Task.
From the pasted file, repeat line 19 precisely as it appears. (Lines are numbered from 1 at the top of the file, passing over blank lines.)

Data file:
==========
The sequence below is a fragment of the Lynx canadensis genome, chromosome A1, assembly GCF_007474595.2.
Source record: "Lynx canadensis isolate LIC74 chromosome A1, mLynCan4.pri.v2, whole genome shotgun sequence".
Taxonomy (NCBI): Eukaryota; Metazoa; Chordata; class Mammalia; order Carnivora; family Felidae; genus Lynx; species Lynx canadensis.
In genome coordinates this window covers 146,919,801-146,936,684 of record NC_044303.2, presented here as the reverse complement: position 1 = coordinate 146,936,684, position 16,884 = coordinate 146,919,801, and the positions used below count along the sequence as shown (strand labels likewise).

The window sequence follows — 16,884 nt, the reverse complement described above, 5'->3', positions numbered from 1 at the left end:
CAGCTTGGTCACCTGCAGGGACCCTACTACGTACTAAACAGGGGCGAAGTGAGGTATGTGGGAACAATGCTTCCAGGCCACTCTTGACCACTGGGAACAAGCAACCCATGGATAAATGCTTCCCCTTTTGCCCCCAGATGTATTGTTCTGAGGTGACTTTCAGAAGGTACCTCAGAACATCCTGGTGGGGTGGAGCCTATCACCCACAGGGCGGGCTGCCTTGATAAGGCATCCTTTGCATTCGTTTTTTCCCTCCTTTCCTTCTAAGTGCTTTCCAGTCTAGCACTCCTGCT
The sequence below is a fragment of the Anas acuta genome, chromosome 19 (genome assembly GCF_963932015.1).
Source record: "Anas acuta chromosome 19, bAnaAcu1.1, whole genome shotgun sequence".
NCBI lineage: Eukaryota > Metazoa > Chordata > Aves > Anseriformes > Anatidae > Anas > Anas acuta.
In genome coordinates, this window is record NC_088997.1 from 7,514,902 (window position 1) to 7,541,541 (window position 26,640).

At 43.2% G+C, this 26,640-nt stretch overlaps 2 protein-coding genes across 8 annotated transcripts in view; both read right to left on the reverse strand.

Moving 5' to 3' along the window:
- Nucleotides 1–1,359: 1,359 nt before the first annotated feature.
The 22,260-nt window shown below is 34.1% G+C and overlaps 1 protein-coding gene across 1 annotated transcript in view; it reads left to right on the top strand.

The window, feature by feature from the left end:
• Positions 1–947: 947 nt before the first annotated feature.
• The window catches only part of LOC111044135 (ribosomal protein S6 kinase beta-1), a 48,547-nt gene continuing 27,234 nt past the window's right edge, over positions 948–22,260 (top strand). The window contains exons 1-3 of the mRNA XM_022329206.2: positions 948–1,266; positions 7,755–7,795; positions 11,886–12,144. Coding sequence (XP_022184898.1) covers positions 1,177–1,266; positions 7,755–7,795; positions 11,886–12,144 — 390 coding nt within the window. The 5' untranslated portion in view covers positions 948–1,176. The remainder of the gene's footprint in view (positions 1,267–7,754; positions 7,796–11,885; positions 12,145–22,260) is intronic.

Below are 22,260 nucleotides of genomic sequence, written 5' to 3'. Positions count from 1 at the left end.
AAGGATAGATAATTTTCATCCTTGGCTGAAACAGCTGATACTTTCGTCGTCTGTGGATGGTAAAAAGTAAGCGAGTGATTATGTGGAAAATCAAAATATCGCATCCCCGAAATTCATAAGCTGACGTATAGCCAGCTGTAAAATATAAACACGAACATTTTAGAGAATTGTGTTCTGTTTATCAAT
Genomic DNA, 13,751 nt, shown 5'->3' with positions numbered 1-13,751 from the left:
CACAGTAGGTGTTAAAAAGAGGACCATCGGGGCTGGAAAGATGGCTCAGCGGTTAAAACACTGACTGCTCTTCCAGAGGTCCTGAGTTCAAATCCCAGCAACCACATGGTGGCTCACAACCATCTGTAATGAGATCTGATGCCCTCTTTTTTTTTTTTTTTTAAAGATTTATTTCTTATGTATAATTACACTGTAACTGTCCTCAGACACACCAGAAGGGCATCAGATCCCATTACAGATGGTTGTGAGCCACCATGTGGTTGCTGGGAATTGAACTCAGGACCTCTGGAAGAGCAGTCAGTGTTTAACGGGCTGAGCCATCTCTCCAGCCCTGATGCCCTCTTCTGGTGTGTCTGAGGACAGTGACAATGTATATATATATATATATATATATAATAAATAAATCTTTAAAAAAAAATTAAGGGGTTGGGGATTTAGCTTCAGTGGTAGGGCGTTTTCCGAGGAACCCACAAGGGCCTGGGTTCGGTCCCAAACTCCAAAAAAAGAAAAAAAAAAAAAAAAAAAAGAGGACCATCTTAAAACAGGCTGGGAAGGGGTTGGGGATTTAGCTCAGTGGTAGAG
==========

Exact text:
AAGGATAGATAATTTTCATCCTTGGCTGAAACAGCTGATACTTTCGTCGTCTGTGGATGGTAAAAAGTAAGCGAGTGATTATGTGGAAAATCAAAATATCGCATCCCCGAAATTCATAAGCTGACGTATAGCCAGCTGTAAAATATAAACACGAACATTTTAGAGAATTGTGTTCTGTTTATCAAT